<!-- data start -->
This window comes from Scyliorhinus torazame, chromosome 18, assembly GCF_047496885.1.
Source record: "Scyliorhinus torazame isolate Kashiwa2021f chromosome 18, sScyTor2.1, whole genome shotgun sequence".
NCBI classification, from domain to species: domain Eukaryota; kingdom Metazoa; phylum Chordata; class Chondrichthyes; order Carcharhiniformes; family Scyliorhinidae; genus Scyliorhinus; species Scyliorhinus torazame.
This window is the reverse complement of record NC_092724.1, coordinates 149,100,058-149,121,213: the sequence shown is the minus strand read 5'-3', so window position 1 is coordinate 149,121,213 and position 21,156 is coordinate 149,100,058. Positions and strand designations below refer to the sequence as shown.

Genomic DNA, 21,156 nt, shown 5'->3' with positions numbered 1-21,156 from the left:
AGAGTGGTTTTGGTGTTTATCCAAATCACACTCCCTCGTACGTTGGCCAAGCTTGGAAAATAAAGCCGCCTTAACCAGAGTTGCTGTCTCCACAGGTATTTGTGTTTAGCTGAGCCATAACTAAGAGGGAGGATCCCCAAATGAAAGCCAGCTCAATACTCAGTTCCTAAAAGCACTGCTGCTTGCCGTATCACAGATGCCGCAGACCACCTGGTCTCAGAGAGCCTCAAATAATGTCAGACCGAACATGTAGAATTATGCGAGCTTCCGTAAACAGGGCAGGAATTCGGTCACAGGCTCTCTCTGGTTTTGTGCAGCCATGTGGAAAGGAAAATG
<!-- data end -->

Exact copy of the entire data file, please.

This window comes from Scyliorhinus torazame, chromosome 18, assembly GCF_047496885.1.
Source record: "Scyliorhinus torazame isolate Kashiwa2021f chromosome 18, sScyTor2.1, whole genome shotgun sequence".
NCBI classification, from domain to species: domain Eukaryota; kingdom Metazoa; phylum Chordata; class Chondrichthyes; order Carcharhiniformes; family Scyliorhinidae; genus Scyliorhinus; species Scyliorhinus torazame.
This window is the reverse complement of record NC_092724.1, coordinates 149,100,058-149,121,213: the sequence shown is the minus strand read 5'-3', so window position 1 is coordinate 149,121,213 and position 21,156 is coordinate 149,100,058. Positions and strand designations below refer to the sequence as shown.

Genomic DNA, 21,156 nt, shown 5'->3' with positions numbered 1-21,156 from the left:
AGAGTGGTTTTGGTGTTTATCCAAATCACACTCCCTCGTACGTTGGCCAAGCTTGGAAAATAAAGCCGCCTTAACCAGAGTTGCTGTCTCCACAGGTATTTGTGTTTAGCTGAGCCATAACTAAGAGGGAGGATCCCCAAATGAAAGCCAGCTCAATACTCAGTTCCTAAAAGCACTGCTGCTTGCCGTATCACAGATGCCGCAGACCACCTGGTCTCAGAGAGCCTCAAATAATGTCAGACCGAACATGTAGAATTATGCGAGCTTCCGTAAACAGGGCAGGAATTCGGTCACAGGCTCTCTCTGGTTTTGTGCAGCCATGTGGAAAGGAAAATG